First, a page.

First, my doctor told me the variety of breast cancer I have, triple negative, is more aggressive, harder to treat and more likely to return than other types.
Then I found out the pain in my neck that had developed the weekend before was not, in fact, because I slept wrong, but was a swollen lymph node pushing up under my collarbone, indicating the disease had already spread beyond my chest.
Later, a genetic test would reveal the BRCA1 gene mutation that had been hiding in my DNA all my life, like a ticking time bomb.
Those weeks of terror are not unlike the news cycle we are all living in now.
Every day reveals new horrors and challenges brought on by the spread of COVID-19. As time passes, we find out someone else from our overlapping social circles has it, or has died from it. Much like the cancer support groups I joined after my diagnosis, the attendance in our daily lives is slowly decreasing.
How the JSK Fellowship is teaching me to learn to lean on others
The last year has turned my life upside down in so many ways. The JSK fellowship gave me the time, space and perspective to find out what I want to do with my life and my career. It gave me a home and a community when I felt adrift. And more recently, the fellowship has given me a protective cocoon during what has been one of the hardest times of my life.
Nothing could have prepared me for April 1, 2019. As a journalist, I’ve always hated the carelessness of April Fool’s Day and the hoaxes it inevitably spawns. In 2014, I lost my job on this day. This year on this day, I found out I have cancer.
It felt almost Shakespearean. The heroine is on top of the world, confident of her life and its direction, only to be felled by a major setback at what should have been her time of triumph. While it is never a good time to find out something like this, I’m lucky it came at a time when I have had so much support. All I had to do was learn to take it.
I’ve never been good at leaning on others. I hate asking for favors, but I love fulfilling them (blame my Ohio Methodist upbringing). For the past several years, I followed the advice of many a management book and “faked it until I made it” and part of that was also pretending I never needed help along the way. Admitting vulnerability and weakness was not an option, or so I thought. I’ve learned in my time at Stanford to embrace my vulnerability in the workplace, but I wasn’t prepared to have to do so in my personal life.
But then April 1st came.
At first, I tried to stay my usual self. Less than an hour after my diagnosis, I got on the phone in my doctor’s parking lot to interview for two different jobs. Then I had to call my mom and tell her the news. Looking back, I can’t decide if that chain of events was possible due to toughness, denial – or outright insanity.
My first instinct was to hide it, not only from all of my friends back East, but also the people who see me every day at Stanford. I didn’t want anyone to see my eventual deterioration. It quickly became evident that I couldn’t entirely keep my illness to myself. How do you reasonably answer a question like, “How are you?” without lying?
When I finally told the other JSK fellows, I felt a sense of relief I hadn’t expected. It didn’t feel like a defeat, it felt like a weight had been lifted. After the initial hugs and promises of support, my friends in fellowship really showed up for me in a ways I didn’t know I needed. In fact, I was a little embarrassed at first, to accept it.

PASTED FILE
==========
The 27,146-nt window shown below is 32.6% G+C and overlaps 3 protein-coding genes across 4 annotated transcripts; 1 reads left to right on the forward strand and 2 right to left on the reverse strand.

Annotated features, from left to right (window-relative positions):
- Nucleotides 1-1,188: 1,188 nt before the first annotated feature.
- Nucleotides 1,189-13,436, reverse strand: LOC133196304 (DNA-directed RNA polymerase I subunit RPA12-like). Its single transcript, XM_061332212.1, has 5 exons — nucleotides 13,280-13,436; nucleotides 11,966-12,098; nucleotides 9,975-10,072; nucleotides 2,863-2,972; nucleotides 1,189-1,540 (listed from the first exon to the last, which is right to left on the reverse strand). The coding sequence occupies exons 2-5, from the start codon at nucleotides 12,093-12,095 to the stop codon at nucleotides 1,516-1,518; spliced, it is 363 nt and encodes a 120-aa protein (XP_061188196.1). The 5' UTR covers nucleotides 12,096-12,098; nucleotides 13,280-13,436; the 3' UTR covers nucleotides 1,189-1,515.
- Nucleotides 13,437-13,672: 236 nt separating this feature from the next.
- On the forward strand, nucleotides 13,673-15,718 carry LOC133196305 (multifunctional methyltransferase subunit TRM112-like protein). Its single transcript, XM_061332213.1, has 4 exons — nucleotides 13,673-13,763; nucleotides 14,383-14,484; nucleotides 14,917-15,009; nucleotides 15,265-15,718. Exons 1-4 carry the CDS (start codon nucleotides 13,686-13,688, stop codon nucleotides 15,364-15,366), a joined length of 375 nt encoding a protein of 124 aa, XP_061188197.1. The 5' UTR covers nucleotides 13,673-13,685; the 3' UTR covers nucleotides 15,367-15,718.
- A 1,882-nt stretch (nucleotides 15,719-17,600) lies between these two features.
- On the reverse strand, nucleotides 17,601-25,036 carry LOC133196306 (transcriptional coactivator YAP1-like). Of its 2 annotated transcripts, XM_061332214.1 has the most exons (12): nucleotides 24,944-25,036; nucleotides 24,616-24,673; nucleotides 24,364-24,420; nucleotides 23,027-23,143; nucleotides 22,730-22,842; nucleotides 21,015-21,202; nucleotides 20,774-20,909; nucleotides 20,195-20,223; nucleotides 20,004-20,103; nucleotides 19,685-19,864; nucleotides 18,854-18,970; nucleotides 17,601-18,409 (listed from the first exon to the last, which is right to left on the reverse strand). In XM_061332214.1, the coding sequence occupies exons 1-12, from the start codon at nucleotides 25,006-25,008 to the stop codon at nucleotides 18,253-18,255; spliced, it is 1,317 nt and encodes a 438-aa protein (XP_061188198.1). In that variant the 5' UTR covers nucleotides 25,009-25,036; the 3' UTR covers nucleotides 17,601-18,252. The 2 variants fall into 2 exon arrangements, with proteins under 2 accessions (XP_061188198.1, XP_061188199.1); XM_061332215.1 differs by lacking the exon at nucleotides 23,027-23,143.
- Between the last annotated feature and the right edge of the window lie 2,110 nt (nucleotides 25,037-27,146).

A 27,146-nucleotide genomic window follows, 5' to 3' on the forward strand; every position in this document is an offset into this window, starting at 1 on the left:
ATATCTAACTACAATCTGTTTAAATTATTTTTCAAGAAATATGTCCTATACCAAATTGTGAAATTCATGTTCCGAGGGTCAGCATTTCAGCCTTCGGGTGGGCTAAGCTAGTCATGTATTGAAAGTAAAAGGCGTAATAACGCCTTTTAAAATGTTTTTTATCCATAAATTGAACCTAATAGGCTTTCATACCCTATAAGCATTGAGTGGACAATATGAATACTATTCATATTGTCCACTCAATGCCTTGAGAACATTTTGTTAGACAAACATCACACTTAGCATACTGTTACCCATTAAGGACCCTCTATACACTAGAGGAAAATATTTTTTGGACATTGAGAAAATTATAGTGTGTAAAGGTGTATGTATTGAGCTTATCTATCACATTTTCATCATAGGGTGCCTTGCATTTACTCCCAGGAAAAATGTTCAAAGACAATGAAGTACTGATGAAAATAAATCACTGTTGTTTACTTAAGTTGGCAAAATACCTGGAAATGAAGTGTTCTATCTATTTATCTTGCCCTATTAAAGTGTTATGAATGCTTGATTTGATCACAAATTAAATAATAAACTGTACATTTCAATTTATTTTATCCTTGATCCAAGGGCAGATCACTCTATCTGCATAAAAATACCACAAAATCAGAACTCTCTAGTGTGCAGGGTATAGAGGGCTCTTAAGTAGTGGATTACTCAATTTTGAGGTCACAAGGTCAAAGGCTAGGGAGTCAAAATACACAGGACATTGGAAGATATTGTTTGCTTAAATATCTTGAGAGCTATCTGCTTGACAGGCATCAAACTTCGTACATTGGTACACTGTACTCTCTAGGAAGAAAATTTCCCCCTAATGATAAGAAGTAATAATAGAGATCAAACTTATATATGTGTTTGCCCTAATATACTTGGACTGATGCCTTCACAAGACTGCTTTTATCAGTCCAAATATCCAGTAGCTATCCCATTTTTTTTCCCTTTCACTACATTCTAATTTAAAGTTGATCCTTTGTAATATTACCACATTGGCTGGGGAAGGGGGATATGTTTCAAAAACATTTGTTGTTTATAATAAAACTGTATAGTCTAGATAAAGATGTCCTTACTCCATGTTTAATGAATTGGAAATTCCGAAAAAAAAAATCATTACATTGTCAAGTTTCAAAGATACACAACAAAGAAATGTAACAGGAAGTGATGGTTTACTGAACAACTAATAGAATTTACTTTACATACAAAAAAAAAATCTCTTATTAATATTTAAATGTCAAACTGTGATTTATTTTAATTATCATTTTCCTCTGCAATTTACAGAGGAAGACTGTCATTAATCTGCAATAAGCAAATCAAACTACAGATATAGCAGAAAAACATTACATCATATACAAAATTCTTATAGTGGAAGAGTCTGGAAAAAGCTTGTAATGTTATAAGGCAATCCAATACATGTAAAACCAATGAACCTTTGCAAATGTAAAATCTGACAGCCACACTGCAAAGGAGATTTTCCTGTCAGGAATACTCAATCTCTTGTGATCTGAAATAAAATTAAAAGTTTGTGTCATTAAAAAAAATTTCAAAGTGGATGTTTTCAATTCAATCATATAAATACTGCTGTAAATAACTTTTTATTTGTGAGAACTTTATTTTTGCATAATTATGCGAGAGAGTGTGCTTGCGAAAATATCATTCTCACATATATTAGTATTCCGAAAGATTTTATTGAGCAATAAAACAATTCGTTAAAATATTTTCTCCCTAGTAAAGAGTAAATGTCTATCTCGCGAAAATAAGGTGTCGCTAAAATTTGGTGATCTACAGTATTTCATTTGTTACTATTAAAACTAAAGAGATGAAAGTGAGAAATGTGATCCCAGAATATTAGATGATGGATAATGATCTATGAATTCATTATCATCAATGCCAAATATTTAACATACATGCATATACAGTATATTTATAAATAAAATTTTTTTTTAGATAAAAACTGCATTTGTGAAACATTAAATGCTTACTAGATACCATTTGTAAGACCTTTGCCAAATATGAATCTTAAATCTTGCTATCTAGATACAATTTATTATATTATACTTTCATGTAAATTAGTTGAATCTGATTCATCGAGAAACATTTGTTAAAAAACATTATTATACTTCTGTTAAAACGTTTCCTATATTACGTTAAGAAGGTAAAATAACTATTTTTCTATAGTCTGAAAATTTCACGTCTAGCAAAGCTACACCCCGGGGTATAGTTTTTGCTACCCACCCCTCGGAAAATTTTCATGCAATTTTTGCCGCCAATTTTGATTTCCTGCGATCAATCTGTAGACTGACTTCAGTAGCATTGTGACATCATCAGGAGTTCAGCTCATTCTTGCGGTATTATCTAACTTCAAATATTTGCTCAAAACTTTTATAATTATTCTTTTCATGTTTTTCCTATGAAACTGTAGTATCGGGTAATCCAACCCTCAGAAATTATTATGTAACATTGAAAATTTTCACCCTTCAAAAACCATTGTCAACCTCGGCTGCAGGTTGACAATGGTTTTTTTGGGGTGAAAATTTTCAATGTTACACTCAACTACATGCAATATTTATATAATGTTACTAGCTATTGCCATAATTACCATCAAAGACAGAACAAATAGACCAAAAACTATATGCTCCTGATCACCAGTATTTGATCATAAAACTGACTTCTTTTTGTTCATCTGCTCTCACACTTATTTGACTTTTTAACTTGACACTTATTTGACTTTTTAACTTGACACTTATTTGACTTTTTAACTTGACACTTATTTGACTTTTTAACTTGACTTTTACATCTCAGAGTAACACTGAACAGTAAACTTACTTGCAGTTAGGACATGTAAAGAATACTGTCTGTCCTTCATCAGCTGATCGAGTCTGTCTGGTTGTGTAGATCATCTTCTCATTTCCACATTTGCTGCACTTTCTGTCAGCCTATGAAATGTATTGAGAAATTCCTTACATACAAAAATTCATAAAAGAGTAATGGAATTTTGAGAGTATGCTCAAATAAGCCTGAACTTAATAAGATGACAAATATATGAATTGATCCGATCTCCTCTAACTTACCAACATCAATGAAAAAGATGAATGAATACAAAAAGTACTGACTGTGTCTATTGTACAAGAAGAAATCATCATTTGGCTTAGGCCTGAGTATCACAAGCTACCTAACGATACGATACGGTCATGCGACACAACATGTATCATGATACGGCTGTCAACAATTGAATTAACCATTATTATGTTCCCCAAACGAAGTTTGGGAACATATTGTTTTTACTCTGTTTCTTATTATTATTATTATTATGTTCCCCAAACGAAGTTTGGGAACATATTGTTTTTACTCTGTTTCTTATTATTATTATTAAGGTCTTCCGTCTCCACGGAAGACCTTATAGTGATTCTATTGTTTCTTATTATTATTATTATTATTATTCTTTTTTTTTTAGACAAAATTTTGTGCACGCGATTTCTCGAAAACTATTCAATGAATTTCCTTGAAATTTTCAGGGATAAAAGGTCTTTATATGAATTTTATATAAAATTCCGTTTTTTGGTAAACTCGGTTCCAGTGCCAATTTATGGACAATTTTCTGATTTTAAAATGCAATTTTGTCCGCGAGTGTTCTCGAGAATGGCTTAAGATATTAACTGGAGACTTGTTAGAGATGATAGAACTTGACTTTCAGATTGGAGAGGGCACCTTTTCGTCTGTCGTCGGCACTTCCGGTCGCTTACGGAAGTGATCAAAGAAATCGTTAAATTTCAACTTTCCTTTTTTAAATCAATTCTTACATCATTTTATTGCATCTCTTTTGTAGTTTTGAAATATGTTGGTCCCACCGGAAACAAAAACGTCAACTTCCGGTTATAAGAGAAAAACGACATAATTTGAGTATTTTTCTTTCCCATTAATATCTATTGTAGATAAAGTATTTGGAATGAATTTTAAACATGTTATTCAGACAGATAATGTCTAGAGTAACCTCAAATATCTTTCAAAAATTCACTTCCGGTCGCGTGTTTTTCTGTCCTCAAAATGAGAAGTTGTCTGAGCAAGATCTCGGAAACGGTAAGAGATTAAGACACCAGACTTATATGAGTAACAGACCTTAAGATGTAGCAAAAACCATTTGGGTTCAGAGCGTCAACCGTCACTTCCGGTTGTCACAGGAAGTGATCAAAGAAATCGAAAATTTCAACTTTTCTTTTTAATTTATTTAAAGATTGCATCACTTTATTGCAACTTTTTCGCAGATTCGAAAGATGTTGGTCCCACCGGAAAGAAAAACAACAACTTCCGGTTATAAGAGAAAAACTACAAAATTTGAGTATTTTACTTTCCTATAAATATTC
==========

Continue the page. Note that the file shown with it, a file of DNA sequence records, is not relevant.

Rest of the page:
They started delivering dinner to my house every day to take the load off my supportive and overworked husband. They offered to run errands and rides to where I needed to go. They’ve given me excuses to bail on things I didn’t feel like doing and taken notes in classes I had to miss due to my appointments. Within our circle, we can laugh at the absurdity of what I’m dealing with, whether that’s trying on hilarious wigs in pursuit of the one that’ll make me feel most normal or taking advantage of my newly minted designated driver status. They even all got temporary tattoos in homage to the one on my right arm reading: More. I have never been so touched.
Above all, my fellowship group has given me the confidence to keep dreaming and planning for my future, despite cancer being an unavoidable part of it. To many people in my life, my day-to-day health and status as a patient is an all-consuming aspect of our relationship. I’m encouraged not to worry about what I have to do, to just focus on getting better and let the future happen later, when this is all over.
But that’s not me. The other fellows know it and didn’t let me forget it.
I’m taking on the future I want regardless of what cancer has planned. I can learn to lean on my friends and colleagues, to ask for help when I need it and take time off (and naps) without guilt or fear of looking weak. I will take a new job and give the best of myself despite the fact that I’m sometimes tired, nauseous and have no hair of my own anymore.
As Sheryl Sandberg said in her 2017 commencement speech at Virginia Tech, “There are times to lean in and there are times to lean on… If you are there for your friends and let them be there for you…that won’t just make you more resilient, it’ll help you lead a deeper and more meaningful life.”
As much as it dominates my life right now, I can’t afford to let 2019 be my lost cancer year. This is the year of completing my work on disinformation and trust via Project Disconnect. It’s my year of establishing new lifelong friendships through this program. It’s my year for finding myself.
Thanks to JSK, 2019 is my year for new beginnings.